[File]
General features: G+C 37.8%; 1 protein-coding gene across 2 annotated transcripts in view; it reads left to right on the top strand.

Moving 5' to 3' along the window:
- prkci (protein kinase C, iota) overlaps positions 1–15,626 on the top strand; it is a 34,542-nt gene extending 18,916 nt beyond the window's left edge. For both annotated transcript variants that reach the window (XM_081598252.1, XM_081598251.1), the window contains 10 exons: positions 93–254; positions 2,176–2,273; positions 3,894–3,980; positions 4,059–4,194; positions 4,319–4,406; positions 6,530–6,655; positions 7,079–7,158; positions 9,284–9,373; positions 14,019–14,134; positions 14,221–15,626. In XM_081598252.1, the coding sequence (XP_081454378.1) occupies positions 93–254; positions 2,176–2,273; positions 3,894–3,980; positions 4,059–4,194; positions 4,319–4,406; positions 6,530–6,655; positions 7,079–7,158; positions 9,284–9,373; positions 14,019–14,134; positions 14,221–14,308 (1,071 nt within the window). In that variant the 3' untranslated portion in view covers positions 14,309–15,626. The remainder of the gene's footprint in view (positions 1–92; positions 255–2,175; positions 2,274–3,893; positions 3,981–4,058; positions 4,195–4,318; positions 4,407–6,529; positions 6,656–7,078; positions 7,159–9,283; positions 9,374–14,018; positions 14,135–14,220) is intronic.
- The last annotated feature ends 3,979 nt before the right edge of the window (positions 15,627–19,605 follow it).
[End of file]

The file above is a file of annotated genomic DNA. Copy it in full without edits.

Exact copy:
General features: G+C 37.8%; 1 protein-coding gene across 2 annotated transcripts in view; it reads left to right on the top strand.

Moving 5' to 3' along the window:
- prkci (protein kinase C, iota) overlaps positions 1–15,626 on the top strand; it is a 34,542-nt gene extending 18,916 nt beyond the window's left edge. For both annotated transcript variants that reach the window (XM_081598252.1, XM_081598251.1), the window contains 10 exons: positions 93–254; positions 2,176–2,273; positions 3,894–3,980; positions 4,059–4,194; positions 4,319–4,406; positions 6,530–6,655; positions 7,079–7,158; positions 9,284–9,373; positions 14,019–14,134; positions 14,221–15,626. In XM_081598252.1, the coding sequence (XP_081454378.1) occupies positions 93–254; positions 2,176–2,273; positions 3,894–3,980; positions 4,059–4,194; positions 4,319–4,406; positions 6,530–6,655; positions 7,079–7,158; positions 9,284–9,373; positions 14,019–14,134; positions 14,221–14,308 (1,071 nt within the window). In that variant the 3' untranslated portion in view covers positions 14,309–15,626. The remainder of the gene's footprint in view (positions 1–92; positions 255–2,175; positions 2,274–3,893; positions 3,981–4,058; positions 4,195–4,318; positions 4,407–6,529; positions 6,656–7,078; positions 7,159–9,283; positions 9,374–14,018; positions 14,135–14,220) is intronic.
- The last annotated feature ends 3,979 nt before the right edge of the window (positions 15,627–19,605 follow it).